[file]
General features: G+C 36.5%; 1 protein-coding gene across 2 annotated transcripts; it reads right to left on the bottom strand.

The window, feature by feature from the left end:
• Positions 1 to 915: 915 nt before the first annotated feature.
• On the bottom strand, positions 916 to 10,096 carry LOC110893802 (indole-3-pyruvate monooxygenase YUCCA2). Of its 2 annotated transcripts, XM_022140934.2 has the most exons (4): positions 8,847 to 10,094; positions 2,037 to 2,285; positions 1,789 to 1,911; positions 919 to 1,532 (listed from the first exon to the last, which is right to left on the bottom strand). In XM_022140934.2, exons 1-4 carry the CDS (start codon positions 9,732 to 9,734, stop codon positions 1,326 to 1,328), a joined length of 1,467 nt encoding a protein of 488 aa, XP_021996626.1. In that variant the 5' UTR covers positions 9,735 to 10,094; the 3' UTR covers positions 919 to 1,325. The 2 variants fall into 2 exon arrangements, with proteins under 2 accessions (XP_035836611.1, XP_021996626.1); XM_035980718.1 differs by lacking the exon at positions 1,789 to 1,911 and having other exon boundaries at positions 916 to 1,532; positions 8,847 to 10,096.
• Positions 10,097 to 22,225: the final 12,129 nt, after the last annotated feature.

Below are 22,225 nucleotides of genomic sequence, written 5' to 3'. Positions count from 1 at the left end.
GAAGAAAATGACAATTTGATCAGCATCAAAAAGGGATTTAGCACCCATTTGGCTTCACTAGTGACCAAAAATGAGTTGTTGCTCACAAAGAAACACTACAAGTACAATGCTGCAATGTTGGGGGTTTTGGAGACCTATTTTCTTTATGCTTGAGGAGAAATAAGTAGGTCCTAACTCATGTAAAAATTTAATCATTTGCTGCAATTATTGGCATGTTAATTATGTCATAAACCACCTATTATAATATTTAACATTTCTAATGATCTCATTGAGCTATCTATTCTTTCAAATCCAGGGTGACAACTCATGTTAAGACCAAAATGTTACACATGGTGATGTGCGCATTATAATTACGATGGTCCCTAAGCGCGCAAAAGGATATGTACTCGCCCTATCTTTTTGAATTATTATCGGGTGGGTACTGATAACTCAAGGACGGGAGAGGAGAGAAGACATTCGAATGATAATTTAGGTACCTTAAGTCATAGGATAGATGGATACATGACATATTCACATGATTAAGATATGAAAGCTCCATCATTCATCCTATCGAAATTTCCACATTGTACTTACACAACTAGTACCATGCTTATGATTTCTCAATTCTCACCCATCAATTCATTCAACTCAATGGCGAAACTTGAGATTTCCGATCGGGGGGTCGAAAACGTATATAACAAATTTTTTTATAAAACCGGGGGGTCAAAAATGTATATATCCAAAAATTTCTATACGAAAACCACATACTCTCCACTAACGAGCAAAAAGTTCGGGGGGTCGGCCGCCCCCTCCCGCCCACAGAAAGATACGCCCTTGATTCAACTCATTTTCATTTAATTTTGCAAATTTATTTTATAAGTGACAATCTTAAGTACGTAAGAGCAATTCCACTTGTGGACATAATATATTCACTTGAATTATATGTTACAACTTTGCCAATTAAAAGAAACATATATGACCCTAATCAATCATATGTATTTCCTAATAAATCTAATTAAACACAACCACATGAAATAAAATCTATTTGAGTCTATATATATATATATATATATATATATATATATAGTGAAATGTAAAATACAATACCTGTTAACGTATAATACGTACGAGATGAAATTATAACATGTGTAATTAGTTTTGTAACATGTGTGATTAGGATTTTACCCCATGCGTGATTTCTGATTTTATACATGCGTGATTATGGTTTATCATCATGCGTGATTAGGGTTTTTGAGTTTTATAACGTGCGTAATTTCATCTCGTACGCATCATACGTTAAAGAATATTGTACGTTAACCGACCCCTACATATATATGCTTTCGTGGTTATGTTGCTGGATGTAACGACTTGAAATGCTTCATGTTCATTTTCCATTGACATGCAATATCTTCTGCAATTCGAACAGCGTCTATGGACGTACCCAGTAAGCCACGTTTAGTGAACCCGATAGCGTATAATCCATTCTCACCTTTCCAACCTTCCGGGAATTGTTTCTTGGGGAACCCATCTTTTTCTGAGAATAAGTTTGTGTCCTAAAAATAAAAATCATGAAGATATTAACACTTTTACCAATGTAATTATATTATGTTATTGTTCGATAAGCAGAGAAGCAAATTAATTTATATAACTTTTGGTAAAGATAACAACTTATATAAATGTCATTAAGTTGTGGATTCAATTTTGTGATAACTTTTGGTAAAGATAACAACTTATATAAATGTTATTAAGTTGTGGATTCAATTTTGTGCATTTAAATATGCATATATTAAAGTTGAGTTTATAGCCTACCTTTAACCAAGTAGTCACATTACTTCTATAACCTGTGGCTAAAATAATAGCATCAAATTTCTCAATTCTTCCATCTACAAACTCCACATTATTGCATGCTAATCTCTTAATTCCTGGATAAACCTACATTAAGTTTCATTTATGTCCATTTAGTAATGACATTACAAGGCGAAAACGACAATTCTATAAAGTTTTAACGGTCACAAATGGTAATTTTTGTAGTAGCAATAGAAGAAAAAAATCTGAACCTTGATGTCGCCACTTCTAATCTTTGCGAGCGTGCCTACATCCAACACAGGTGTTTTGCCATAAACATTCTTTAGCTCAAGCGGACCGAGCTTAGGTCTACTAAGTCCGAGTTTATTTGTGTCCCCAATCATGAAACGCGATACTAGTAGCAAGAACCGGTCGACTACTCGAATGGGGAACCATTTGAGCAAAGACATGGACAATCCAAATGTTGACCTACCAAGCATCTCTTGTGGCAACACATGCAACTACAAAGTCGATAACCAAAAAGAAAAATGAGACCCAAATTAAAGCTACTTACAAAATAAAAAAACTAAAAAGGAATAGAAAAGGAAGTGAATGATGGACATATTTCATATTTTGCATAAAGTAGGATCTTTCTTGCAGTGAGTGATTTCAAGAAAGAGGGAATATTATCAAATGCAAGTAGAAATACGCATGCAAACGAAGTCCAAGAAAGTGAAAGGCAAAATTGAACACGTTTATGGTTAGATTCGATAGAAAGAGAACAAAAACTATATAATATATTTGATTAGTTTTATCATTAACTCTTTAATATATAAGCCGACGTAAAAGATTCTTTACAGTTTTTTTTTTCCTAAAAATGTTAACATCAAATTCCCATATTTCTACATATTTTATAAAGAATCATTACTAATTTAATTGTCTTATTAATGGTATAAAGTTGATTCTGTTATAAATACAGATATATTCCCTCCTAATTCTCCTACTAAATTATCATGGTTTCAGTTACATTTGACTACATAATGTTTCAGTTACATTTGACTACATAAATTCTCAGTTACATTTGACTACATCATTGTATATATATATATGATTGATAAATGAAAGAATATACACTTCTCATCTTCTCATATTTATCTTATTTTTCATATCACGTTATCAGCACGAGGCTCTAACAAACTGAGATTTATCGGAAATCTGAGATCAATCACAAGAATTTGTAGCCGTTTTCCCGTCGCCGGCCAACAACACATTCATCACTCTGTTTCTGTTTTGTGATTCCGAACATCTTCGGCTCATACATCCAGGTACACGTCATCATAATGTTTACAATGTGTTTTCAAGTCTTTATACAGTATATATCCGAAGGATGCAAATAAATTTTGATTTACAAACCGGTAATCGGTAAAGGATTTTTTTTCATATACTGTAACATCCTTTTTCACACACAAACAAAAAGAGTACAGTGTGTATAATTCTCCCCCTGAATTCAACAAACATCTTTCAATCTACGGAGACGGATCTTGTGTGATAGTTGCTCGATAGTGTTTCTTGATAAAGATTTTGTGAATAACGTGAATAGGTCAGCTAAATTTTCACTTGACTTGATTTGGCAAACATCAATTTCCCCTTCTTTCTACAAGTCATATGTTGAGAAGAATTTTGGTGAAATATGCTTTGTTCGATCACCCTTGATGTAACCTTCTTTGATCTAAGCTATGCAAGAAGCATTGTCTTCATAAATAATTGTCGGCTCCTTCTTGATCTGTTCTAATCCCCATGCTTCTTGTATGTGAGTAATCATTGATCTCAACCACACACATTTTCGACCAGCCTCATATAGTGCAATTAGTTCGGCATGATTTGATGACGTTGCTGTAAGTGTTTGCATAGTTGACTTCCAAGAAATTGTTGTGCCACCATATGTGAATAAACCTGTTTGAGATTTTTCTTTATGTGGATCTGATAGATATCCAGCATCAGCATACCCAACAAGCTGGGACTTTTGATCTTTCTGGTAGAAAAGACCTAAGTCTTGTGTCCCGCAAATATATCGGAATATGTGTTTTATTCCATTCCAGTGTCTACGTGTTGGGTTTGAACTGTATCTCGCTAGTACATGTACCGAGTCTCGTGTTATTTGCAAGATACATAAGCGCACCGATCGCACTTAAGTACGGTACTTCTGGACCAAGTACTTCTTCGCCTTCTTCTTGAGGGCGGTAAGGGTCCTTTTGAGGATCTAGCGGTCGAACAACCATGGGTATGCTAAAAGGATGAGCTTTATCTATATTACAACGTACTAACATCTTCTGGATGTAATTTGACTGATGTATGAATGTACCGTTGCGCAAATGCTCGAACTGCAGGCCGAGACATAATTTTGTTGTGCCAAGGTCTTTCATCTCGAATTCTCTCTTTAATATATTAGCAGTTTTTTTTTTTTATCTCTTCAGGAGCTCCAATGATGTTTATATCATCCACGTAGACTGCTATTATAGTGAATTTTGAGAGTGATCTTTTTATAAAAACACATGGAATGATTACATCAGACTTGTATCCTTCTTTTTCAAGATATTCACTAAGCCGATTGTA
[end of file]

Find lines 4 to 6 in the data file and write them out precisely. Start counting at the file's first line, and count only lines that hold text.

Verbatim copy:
• On the bottom strand, positions 916 to 10,096 carry LOC110893802 (indole-3-pyruvate monooxygenase YUCCA2). Of its 2 annotated transcripts, XM_022140934.2 has the most exons (4): positions 8,847 to 10,094; positions 2,037 to 2,285; positions 1,789 to 1,911; positions 919 to 1,532 (listed from the first exon to the last, which is right to left on the bottom strand). In XM_022140934.2, exons 1-4 carry the CDS (start codon positions 9,732 to 9,734, stop codon positions 1,326 to 1,328), a joined length of 1,467 nt encoding a protein of 488 aa, XP_021996626.1. In that variant the 5' UTR covers positions 9,735 to 10,094; the 3' UTR covers positions 919 to 1,325. The 2 variants fall into 2 exon arrangements, with proteins under 2 accessions (XP_035836611.1, XP_021996626.1); XM_035980718.1 differs by lacking the exon at positions 1,789 to 1,911 and having other exon boundaries at positions 916 to 1,532; positions 8,847 to 10,096.
• Positions 10,097 to 22,225: the final 12,129 nt, after the last annotated feature.

Below are 22,225 nucleotides of genomic sequence, written 5' to 3'. Positions count from 1 at the left end.